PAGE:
Kurtzer knows it isn’t that easy. On the ground in the Middle East, those clean lines become blurry, and even the most logical of proposals becomes a mess of competing historical claims and deeply ingrained enmity. But his point is clear: What unfolded on the screen was based on real plans that have been offered by one or both of the parties. The differences between the two sides are bridgeable. And, crucially, the United States has a role to play in forming the bridge.
“Nobody has quite found that mix of resolve, determination, and smarts to put together a peace process that can work,” Kurtzer says. “I happen to think there is a strategy that might work.”
Perhaps some are convinced he’s right. But when the presentation is over and the crowd spills out into the evening chill of Scudder Plaza, an elderly man who had been in the audience mutters: “We’ve got no business in the Middle East. Let them sort it out.”
Kurtzer hears that argument, in a more sophisticated form, from some of his closest friends. Aaron David Miller, for one, describes Kurtzer as his “teacher and mentor in the art and science of diplomacy.” The two men worked side by side for years as American negotiators, leading countless rounds of haggling and cajoling in the name of peace. But Miller has lost faith. Kurtzer, Miller says, “is convinced that any conflict created by men and women can be resolved by men and women.” Miller is not. He famously penned a 2010 piece in Foreign Policy magazine declaring that the outsized American role in trying to reach a Mideast accord not only was hopeless, it was counterproductive. “We were part of the problem. We thought we could fix things and we couldn’t,” Miller says. “I’m tired of seeing America fail.”
The Miller view has won out for now in Washington, despite Kurtzer’s best efforts. During Obama’s 2008 campaign for president, Kurtzer was among the future president’s advisers. Kurtzer helped write a speech that Obama delivered at the annual American Israel Public Affairs Committee conference that year in which the junior senator from Illinois advocated a robust role for the United States in helping the Israelis and the Palestinians cut a deal.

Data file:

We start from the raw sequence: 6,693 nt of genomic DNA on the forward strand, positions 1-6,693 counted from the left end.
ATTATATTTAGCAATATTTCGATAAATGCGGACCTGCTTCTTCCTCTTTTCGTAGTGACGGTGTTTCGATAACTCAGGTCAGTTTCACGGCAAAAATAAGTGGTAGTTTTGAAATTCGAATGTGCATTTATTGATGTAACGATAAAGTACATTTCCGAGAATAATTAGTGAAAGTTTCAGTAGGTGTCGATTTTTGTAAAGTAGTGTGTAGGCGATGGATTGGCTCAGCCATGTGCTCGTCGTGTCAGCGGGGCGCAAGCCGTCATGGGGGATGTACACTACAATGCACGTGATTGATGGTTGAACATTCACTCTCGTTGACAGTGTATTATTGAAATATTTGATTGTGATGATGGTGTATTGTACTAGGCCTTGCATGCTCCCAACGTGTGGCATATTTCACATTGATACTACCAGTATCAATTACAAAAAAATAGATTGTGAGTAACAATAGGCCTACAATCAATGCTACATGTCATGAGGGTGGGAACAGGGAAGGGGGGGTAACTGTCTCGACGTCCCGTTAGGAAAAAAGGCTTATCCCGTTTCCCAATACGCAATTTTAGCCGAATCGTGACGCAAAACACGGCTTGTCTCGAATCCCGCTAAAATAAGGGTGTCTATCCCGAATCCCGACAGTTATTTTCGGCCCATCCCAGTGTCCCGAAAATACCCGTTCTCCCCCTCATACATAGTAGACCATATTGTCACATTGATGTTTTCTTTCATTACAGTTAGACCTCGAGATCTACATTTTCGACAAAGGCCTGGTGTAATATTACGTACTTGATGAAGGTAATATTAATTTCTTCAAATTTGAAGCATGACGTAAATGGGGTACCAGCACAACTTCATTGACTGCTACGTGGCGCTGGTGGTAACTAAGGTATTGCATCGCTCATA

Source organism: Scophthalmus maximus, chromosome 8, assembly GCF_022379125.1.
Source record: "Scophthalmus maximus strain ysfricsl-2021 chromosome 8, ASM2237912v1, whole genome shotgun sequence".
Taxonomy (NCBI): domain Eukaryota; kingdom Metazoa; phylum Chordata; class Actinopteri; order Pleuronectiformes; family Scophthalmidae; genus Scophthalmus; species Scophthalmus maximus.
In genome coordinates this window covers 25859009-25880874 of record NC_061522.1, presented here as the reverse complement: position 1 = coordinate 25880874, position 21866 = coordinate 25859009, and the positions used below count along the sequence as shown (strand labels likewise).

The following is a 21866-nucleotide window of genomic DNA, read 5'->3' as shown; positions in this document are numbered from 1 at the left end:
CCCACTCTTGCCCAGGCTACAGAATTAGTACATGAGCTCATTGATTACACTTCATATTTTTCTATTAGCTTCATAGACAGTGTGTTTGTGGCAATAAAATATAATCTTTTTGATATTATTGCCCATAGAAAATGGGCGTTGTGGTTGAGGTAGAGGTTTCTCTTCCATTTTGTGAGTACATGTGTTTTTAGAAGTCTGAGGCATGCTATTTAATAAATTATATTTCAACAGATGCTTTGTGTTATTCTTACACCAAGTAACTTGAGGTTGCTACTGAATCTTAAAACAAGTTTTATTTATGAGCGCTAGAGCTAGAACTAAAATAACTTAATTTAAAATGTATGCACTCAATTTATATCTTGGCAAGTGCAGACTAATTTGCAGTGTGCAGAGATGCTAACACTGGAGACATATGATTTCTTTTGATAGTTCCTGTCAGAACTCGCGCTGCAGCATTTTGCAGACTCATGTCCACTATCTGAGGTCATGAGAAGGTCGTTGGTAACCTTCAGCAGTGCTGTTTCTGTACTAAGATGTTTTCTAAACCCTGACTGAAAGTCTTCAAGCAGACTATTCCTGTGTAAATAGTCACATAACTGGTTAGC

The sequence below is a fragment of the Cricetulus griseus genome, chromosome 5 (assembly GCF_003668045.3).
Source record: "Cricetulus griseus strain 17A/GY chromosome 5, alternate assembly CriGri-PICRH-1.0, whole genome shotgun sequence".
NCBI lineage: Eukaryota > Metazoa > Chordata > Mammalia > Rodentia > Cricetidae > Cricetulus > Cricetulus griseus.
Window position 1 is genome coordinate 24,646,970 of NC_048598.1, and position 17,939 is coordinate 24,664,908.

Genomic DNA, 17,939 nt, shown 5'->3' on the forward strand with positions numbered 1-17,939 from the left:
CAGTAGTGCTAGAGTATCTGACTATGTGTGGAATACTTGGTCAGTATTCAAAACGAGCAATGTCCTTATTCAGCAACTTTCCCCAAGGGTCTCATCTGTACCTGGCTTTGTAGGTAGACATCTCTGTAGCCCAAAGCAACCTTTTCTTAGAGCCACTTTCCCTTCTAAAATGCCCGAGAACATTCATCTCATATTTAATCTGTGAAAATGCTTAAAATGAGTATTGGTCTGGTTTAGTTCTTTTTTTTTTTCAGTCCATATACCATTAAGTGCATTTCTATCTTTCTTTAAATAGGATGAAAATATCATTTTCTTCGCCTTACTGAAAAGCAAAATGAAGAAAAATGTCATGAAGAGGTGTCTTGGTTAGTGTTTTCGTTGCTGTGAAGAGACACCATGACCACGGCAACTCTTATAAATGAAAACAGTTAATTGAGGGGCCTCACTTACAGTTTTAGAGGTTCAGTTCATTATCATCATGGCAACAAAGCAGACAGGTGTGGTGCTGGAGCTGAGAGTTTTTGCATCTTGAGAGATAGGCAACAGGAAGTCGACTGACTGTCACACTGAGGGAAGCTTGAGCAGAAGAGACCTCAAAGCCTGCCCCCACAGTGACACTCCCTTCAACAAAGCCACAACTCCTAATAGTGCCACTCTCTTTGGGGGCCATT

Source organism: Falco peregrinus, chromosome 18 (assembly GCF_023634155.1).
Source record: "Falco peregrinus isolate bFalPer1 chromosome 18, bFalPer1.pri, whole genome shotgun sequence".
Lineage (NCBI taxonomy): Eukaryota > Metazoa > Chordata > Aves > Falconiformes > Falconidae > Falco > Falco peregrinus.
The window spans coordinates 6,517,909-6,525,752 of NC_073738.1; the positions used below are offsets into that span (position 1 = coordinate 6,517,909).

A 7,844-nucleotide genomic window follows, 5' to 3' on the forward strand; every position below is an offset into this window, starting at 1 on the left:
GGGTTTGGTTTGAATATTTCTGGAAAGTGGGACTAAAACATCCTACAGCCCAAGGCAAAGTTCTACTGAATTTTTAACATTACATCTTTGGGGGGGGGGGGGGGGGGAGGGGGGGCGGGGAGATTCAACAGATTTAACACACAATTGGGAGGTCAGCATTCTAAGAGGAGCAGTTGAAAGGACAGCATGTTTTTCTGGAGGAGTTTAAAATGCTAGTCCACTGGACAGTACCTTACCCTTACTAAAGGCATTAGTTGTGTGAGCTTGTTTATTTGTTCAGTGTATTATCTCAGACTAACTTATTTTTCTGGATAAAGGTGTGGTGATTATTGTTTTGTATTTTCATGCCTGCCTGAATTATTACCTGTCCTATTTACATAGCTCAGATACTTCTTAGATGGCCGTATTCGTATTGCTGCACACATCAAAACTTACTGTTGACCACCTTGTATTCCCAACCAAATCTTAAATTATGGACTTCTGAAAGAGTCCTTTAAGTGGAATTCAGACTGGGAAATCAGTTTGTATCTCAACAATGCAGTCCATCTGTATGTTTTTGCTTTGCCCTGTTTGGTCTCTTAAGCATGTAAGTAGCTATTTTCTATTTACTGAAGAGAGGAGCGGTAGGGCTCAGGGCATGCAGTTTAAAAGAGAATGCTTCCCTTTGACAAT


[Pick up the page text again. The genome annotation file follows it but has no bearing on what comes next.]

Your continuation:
But once in office, Obama’s efforts floundered. He tried to force Israeli Prime Minister Benjamin Netanyahu to agree to an indefinite freeze on construction in West Bank settlements. Netanyahu refused. Obama blinked. Ever since, the process has been stuck in neutral. Kurtzer lauds Obama for saying the right things, but criticizes his administration for resorting to tactics when a broader strategy was needed. At a time when the United States should have taken a tough line with both sides, it withdrew instead, he says.
“I was raised in a diplomatic environment in which you don’t necessarily take no for an answer,” Kurtzer says. “You may not turn it into a yes, but it’s what’s called tough diplomacy. I don’t walk away if I don’t take the hill on the first try. The hill’s important. You stick with it.”
Diplomacy is part of Kurtzer’s DNA; he talked with friends about doing it for a living as early as high school. Kurtzer’s parents (his father owned a delivery service) had embraced Orthodox Judaism when he was in middle school, and he had switched from public school to a Jewish day school. When it came time to pick a college, his friends chose Yeshiva University in New York City. He went with them. From there it was on to Columbia, where he received a Ph.D. in political science, with an emphasis on Middle Eastern studies. By then, his travels in the region had left him with little doubt about his career choice, and he joined the Foreign Service in 1976, just days after defending his dissertation.